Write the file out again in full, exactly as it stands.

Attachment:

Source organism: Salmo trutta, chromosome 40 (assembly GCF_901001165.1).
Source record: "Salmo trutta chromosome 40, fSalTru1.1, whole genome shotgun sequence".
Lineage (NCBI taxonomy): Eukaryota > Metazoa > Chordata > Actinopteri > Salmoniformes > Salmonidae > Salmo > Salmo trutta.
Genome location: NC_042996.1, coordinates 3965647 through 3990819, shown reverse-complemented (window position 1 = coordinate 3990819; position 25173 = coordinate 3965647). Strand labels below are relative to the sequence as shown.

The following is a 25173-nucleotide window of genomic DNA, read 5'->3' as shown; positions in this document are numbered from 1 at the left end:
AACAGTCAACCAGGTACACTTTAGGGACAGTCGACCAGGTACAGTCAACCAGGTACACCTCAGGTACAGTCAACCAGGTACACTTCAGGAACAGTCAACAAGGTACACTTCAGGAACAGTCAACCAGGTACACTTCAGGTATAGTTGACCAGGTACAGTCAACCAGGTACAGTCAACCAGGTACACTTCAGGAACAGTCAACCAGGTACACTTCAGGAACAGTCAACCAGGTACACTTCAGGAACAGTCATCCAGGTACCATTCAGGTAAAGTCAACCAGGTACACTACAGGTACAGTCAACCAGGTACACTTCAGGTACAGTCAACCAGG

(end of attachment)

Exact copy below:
Source organism: Salmo trutta, chromosome 40 (assembly GCF_901001165.1).
Source record: "Salmo trutta chromosome 40, fSalTru1.1, whole genome shotgun sequence".
Lineage (NCBI taxonomy): Eukaryota > Metazoa > Chordata > Actinopteri > Salmoniformes > Salmonidae > Salmo > Salmo trutta.
Genome location: NC_042996.1, coordinates 3965647 through 3990819, shown reverse-complemented (window position 1 = coordinate 3990819; position 25173 = coordinate 3965647). Strand labels below are relative to the sequence as shown.

The following is a 25173-nucleotide window of genomic DNA, read 5'->3' as shown; positions in this document are numbered from 1 at the left end:
AACAGTCAACCAGGTACACTTTAGGGACAGTCGACCAGGTACAGTCAACCAGGTACACCTCAGGTACAGTCAACCAGGTACACTTCAGGAACAGTCAACAAGGTACACTTCAGGAACAGTCAACCAGGTACACTTCAGGTATAGTTGACCAGGTACAGTCAACCAGGTACAGTCAACCAGGTACACTTCAGGAACAGTCAACCAGGTACACTTCAGGAACAGTCAACCAGGTACACTTCAGGAACAGTCATCCAGGTACCATTCAGGTAAAGTCAACCAGGTACACTACAGGTACAGTCAACCAGGTACACTTCAGGTACAGTCAACCAGG